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Ted Turner offers view on Iraq, nuclear threat at Toledo event

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Ted Turner responds to questions from the audience at the Rotary Club event at SeaGate Centre.

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Media mogul-turned-philanthropist Ted Turner yesterday gave about 400 people a sample of his wit and wisdom during an hour-long luncheon at the SeaGate Centre sponsored by the Rotary Club of Toledo.

There was no speech.

The noontime event featured Mr. Turner being "interviewed" on stage by Phineas Anderson, the local Rotary president, while the two were seated in padded, high-back chairs.

They stayed there as Mr. Turner fielded questions from the audience on topics from nuclear proliferation to media fairness and waxed poetic about anything from preserving land to promoting renewable energy.

Mr. Turner said he fears the United States is "on the verge of going to war with Iran."

"I know the leadership in Iran is a little bit nutty," he said. "But, uh, how 'bout our leadership?"

He said he was disappointed by President Bush's decision to invade Iraq.

"I don't like war in general and I don't like the war in Iraq in particular. It's a waste of money," he told the crowd.

Later, while addressing reporters, he told The Blade he can't think of a viable way of ending the war. "We shouldn't have been over there in the first place," he said.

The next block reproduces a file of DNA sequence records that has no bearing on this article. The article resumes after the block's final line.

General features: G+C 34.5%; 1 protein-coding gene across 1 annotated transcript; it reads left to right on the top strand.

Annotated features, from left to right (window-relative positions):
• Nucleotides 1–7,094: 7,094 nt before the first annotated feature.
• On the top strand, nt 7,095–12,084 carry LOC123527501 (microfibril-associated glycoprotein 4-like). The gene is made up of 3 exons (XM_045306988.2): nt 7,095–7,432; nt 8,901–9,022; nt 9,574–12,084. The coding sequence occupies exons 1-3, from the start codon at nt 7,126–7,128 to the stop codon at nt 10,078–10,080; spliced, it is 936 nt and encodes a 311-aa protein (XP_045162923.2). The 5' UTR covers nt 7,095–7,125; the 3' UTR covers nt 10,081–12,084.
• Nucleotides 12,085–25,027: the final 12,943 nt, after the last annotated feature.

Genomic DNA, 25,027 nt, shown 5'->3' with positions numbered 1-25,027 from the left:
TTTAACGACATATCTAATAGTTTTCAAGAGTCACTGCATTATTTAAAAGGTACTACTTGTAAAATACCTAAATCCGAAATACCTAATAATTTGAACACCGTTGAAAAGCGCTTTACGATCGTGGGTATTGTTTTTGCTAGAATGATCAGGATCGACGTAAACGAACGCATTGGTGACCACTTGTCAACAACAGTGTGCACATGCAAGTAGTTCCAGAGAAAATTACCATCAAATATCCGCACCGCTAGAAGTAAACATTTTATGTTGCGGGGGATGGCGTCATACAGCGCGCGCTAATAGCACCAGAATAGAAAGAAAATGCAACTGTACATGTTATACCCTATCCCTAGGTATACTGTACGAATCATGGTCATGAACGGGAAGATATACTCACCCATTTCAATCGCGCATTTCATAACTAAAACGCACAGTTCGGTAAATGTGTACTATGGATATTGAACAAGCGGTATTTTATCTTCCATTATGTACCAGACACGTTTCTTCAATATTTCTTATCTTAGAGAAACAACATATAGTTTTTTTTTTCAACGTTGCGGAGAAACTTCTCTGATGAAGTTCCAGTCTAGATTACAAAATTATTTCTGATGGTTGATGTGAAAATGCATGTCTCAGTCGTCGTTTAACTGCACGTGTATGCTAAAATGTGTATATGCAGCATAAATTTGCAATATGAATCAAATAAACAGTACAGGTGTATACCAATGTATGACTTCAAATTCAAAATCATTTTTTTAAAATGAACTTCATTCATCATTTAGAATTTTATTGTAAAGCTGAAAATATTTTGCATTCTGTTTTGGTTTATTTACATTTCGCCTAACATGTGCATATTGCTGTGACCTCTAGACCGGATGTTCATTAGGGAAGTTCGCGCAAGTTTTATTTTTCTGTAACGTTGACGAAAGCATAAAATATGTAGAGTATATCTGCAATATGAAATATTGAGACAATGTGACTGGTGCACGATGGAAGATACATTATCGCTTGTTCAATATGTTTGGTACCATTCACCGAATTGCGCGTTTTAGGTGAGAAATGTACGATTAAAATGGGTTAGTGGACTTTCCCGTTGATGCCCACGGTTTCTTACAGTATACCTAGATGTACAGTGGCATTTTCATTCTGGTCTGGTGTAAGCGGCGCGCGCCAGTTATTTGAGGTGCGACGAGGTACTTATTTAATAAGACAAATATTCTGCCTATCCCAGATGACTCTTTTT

The unconventional format was both a blessing and a curse.

It was a blessing in that organizers had to come up with something quick because of Sunday's fire at the Park Inn, where the event was supposed to be held. Though the blaze was confined to a transformer in an underground vault, it caused enough smoke for the building to be evacuated that day and for the event to be moved to the SeaGate next door.

The SeaGate's acoustics and echo, though, made it harder for Mr. Turner, 68, to hear questions, even from people talking into a microphone just a few feet away. Mr. Turner said he has suffered hearing loss in recent years.

Mr. Anderson, who helped him by repeating each question, said there would have been less of a communication problem if they had been able to use the Park Inn.

Mr. Turner, the maverick CNN founder who once presided over a cable TV empire while owning the Atlanta Braves baseball team and being one of the nation's highest-profile yachtsmen, congratulated former Vice President Al Gore for winning an Oscar in the Best Documentary category for An Inconvenient Truth.

He called former Soviet Union leader Mikhail Gorbachev the 20th century's most important figure for ending the Cold War peacefully.

He encouraged people to help end nuclear proliferation through a group called the Nuclear Threat Initiative, founded by himself and former U.S. Sen. Sam Nunn (D., Ga.).

Now supported by billionaire investor Warren Buffett and other high-profile figures, the Nuclear Threat Initiative brought Mr. Turner to Mr. Anderson. Mr. Anderson, the retired head of Maumee Valley Country Day School, has been raising money for it locally.

Mr. Turner has pledged $1 billion of his own fortune to the United Nations Foundation for projects that promote a more peaceful, prosperous, and just world.

He said the world's biggest problems are: nuclear proliferation, climate change, the loss of tropical rain forests and other natural resources, and population growth.

Contact Tom Henry at:

thenry@theblade.com

or 419-724-6079.

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